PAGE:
When you leave class you'll have a fully assembled chair, but painting will be finished in your own shop. Some students get right on this, others wait. 

This painting overview has been put together as a reference for whenever you get to it.

Paint

Chairs are painted with milk paint, a nontoxic water-based paint generally made from milk and lime with pigments added for color. I recommend The Old Fashioned Milk Paint Company's paint, although other brands are available. A pint of dry paint will be enough to cover one chair. I also recommend adding an anti-foam agent to your mix.

Steps:

  1. Mix your paint powder, water and anti-foam. My formula is 2:1 water to paint with a few drops of anti-foam. One-third of a cup of each should get you through one coat. 
  2. Filter your paint with a paint strainer, cheese cloth, or pantyhose.
  3. Apply paint using a high quality soft bristle brush. Let dry overnight.
  4. Rub out the finish with 00 steel wool. (Use 0000 steel wool after the last coat of paint.)
  5. Repeat steps 3 and 4 four until you've applied 3 coats of a single color or 4 coats of a layered color (e.g. black over red).

If you're doing a two-color paint, such as black over red, do two coats of each color.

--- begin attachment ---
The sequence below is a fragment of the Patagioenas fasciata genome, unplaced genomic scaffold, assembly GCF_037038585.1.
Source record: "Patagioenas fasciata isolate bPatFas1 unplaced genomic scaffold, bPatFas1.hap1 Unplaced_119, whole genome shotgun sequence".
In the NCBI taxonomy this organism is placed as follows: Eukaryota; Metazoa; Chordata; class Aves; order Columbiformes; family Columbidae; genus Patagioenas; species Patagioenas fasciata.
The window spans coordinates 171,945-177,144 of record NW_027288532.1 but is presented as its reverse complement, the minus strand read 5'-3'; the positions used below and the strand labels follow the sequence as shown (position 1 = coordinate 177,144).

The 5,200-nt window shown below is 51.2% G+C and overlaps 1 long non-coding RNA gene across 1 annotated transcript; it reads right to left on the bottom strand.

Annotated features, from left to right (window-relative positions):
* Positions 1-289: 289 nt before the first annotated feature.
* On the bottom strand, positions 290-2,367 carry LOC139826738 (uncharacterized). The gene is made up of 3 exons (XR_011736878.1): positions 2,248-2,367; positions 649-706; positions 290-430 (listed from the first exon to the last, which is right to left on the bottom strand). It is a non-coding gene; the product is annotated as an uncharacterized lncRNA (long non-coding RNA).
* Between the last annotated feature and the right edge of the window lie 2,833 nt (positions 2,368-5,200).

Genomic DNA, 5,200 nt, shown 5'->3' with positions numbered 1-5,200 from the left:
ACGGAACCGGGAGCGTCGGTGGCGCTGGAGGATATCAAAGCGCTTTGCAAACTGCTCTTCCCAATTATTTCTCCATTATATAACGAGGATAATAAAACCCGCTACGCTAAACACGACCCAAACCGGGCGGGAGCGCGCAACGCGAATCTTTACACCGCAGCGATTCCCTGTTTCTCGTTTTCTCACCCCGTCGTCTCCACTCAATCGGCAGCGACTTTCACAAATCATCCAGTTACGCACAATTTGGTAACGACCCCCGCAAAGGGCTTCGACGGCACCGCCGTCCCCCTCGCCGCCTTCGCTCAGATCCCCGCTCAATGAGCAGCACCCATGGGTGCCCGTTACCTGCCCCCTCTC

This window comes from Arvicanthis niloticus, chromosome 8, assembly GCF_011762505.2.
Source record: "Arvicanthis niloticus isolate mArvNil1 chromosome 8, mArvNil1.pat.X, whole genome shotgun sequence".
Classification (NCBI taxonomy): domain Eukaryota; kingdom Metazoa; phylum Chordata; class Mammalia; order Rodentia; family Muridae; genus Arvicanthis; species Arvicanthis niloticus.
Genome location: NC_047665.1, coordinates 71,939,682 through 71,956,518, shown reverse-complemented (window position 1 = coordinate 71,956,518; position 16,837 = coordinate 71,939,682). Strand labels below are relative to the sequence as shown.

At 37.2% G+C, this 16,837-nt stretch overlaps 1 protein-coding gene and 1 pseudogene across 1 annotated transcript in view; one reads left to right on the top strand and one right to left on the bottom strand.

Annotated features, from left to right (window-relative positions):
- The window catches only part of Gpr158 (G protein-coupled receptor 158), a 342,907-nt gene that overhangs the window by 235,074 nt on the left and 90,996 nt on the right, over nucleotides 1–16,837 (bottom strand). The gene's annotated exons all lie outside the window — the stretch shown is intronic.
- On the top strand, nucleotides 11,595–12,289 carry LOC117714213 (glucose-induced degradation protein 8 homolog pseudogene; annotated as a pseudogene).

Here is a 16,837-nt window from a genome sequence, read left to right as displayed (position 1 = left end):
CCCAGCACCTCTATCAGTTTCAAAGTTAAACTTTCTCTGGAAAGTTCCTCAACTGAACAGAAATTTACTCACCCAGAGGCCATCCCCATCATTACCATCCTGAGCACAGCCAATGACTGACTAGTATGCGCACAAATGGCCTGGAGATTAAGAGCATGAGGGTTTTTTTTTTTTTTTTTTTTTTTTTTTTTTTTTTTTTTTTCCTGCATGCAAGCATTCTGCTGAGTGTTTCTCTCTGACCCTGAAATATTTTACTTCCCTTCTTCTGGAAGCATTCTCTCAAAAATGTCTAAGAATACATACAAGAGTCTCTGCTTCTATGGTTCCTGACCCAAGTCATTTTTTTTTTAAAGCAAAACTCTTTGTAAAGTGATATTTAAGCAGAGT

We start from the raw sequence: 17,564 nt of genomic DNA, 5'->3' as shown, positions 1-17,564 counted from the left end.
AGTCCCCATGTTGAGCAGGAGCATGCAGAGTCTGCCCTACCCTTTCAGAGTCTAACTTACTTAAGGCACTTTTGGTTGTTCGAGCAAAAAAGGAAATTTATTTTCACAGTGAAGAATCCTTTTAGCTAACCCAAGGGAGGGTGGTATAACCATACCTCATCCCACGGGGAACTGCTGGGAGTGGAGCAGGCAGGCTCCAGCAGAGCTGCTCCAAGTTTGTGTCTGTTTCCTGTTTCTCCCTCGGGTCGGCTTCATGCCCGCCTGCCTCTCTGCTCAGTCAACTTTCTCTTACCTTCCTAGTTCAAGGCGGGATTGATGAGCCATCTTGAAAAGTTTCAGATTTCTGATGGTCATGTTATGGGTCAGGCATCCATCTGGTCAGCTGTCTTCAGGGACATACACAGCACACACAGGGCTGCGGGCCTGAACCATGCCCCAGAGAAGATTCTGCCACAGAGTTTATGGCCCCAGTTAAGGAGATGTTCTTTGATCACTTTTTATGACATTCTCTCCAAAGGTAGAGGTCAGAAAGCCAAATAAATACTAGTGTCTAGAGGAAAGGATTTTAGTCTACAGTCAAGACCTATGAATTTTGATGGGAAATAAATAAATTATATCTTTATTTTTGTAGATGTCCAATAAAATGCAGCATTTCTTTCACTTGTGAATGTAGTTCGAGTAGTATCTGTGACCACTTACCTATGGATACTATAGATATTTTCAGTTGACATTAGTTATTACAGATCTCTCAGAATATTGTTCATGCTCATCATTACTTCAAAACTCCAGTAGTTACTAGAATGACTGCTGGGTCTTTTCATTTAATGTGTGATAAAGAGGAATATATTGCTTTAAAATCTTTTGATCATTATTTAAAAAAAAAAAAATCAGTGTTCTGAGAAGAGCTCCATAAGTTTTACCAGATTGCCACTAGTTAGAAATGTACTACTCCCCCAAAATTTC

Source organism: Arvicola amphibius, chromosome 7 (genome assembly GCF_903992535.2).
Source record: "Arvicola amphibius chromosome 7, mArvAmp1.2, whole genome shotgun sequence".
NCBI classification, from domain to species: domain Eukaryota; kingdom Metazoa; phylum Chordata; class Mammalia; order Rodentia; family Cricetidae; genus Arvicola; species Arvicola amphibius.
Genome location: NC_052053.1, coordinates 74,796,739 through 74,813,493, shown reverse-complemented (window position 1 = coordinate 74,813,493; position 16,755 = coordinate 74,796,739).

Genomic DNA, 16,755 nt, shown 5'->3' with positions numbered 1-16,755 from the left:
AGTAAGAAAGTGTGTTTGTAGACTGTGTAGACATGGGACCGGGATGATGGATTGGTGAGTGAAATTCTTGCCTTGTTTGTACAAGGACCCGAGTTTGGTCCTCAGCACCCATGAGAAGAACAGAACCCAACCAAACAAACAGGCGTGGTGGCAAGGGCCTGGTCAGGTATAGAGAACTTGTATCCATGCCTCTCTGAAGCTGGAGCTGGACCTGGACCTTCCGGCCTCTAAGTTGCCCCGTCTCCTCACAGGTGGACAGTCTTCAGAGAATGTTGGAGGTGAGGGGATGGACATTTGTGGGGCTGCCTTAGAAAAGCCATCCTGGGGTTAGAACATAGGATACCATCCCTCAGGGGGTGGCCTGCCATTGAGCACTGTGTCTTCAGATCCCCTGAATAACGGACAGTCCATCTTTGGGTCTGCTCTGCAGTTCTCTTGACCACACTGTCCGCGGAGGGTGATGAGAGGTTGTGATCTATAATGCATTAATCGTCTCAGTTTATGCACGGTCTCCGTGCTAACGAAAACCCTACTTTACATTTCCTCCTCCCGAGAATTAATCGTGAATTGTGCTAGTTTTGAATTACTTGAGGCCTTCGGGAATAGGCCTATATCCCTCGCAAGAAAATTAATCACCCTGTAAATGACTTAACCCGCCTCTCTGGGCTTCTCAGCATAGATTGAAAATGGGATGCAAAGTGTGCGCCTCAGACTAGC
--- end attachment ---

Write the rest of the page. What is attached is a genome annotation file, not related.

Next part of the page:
Oil

Two coats of an oil/varnish blend will be applied over the paint for added durability. You can buy pre-mixed oil/varnish blends such as Waterlox or Danish oil, but I recommend just making your own. My recipe is boiled linseed oil, a high quality spar varnish (such as Behlen) and paint thinner/mineral spirits mixed 1:1:1.

Steps:

  1. Brush on and wipe off the mixture. Wipe until all bleed-out of oil is gone.
  2. Let dry a full 24 hours between each coat.

Wax

A paste wax will provide a final layer of protection to your chair. I recommend a paste wax such as the beeswax and carnauba wax based Briwax. Other high quality paste waxes will work fine too. Follow the instructions then you're done!